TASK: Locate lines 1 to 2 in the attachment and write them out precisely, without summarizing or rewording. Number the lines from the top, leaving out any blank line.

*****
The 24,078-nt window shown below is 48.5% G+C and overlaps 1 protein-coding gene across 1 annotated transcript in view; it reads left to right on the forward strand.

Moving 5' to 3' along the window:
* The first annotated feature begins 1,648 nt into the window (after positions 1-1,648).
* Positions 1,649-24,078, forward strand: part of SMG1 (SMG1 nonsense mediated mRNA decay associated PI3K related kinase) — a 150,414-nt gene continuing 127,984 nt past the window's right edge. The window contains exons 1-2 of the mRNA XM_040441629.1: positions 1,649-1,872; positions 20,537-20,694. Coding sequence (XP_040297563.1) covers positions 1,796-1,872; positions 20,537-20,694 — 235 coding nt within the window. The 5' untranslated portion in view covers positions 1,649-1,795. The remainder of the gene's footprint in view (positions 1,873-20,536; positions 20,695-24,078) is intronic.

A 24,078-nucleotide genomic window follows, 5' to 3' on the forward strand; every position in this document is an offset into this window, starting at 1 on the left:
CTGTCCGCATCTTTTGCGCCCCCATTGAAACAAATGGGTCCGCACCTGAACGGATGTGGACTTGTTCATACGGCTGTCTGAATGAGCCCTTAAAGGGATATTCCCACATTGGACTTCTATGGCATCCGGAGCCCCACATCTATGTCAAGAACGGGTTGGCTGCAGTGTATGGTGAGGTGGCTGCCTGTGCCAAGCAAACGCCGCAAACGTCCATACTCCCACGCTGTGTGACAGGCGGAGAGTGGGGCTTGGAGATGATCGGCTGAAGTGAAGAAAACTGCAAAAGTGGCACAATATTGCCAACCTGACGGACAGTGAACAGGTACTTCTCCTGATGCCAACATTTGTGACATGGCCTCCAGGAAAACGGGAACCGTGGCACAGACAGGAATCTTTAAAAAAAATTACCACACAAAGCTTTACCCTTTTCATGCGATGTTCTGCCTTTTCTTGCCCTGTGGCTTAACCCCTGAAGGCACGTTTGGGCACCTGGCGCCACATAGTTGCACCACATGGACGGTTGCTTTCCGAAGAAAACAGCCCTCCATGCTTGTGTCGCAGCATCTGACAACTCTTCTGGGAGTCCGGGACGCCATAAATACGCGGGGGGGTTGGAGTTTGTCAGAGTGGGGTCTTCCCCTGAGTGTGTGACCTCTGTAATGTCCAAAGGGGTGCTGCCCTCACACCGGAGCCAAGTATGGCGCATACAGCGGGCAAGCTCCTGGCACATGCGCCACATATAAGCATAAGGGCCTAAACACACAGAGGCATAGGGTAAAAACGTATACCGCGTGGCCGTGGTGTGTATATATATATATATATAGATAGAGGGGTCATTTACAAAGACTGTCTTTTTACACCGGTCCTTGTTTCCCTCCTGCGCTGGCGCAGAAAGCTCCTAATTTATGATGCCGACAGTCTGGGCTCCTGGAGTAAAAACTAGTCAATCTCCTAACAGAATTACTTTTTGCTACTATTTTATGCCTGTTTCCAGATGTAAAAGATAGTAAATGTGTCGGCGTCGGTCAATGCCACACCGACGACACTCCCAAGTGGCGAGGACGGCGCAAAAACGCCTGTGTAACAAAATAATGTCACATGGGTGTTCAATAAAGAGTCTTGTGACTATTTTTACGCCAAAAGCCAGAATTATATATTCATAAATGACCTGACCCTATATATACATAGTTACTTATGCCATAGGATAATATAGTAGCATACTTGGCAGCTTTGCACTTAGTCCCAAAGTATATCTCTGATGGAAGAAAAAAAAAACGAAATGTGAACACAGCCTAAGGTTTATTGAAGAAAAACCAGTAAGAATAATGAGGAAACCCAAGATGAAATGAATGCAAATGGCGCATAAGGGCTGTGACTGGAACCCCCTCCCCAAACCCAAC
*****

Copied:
The 24,078-nt window shown below is 48.5% G+C and overlaps 1 protein-coding gene across 1 annotated transcript in view; it reads left to right on the forward strand.

Moving 5' to 3' along the window: